Tablets do so many things that other devices simply cannot do. Because they are small and light, they can be used anywhere. They travel with the person, whatever the individual needs of that person may be. Use is not restricted to a set location, Software can be user-specific and use non-touch technologies. The variety of input and output methods enables users with very limited movement to access a tablet. Visual and auditory apps engage the senses and stimulate creativity.
My foster son is 6 years old and in Year 1 of the local Primary School. He was severely neglected and when he came to live with us at 4 ½ years old, he had very little vocabulary. As he was already of school age (but had attended neither school nor nursery), we had to help him bridge a huge developmental gap. He could not concentrate for long and did not know what to do with toys or how to play, but early on showed great interest in my iPad.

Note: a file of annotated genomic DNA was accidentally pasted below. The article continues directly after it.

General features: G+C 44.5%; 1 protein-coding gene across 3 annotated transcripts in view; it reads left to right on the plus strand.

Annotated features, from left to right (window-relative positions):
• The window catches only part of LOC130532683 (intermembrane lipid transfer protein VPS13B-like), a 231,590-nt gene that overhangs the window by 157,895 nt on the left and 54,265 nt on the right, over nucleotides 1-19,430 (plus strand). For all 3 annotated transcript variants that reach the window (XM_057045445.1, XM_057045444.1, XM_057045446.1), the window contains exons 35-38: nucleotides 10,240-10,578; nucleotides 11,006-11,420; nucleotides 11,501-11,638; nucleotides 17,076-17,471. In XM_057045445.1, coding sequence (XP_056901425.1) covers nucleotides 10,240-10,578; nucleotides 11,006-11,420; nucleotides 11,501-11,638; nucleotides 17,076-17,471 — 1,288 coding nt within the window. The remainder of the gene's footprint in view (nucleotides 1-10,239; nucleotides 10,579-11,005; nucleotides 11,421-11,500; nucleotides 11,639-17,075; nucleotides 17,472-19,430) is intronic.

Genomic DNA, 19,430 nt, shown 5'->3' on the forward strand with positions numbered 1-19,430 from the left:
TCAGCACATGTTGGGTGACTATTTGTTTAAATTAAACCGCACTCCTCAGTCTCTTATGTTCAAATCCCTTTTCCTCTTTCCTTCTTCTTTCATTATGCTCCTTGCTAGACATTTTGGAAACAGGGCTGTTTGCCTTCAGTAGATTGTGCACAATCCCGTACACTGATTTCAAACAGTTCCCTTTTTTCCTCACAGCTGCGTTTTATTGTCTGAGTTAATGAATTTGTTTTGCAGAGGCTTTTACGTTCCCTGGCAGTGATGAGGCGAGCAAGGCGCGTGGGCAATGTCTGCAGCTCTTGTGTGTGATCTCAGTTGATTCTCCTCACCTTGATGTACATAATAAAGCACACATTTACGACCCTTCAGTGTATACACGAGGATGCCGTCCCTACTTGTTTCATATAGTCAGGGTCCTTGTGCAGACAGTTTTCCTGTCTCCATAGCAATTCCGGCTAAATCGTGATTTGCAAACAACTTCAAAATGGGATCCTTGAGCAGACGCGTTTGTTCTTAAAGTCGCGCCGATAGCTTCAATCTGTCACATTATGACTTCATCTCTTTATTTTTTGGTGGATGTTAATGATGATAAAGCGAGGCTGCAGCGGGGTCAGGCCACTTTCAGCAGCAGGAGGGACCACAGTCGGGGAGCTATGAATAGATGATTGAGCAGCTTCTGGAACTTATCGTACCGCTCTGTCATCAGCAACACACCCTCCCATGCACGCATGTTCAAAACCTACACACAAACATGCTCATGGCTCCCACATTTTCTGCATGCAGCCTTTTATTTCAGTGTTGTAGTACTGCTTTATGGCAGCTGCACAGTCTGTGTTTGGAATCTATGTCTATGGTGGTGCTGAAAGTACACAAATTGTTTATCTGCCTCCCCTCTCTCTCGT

He has made steady progress in all areas, but using the iPad with appropriate apps helped his development of language and vocabulary hugely. He felt that he was playing a computer game and so was very keen to use it. As the learning was interactive, visual as well as auditory, he was quickly able to identify and name various foods, animals and other basic objects.
It was of great advantage that he could stop and come back to it easily as access was so simple. We have now added apps to encourage reading, spelling and maths, which he is happy to use. He now also uses the iPad to do homework, which his Teacher sets on an Internet site. As he has problems holding a pen and writing, he much prefers this.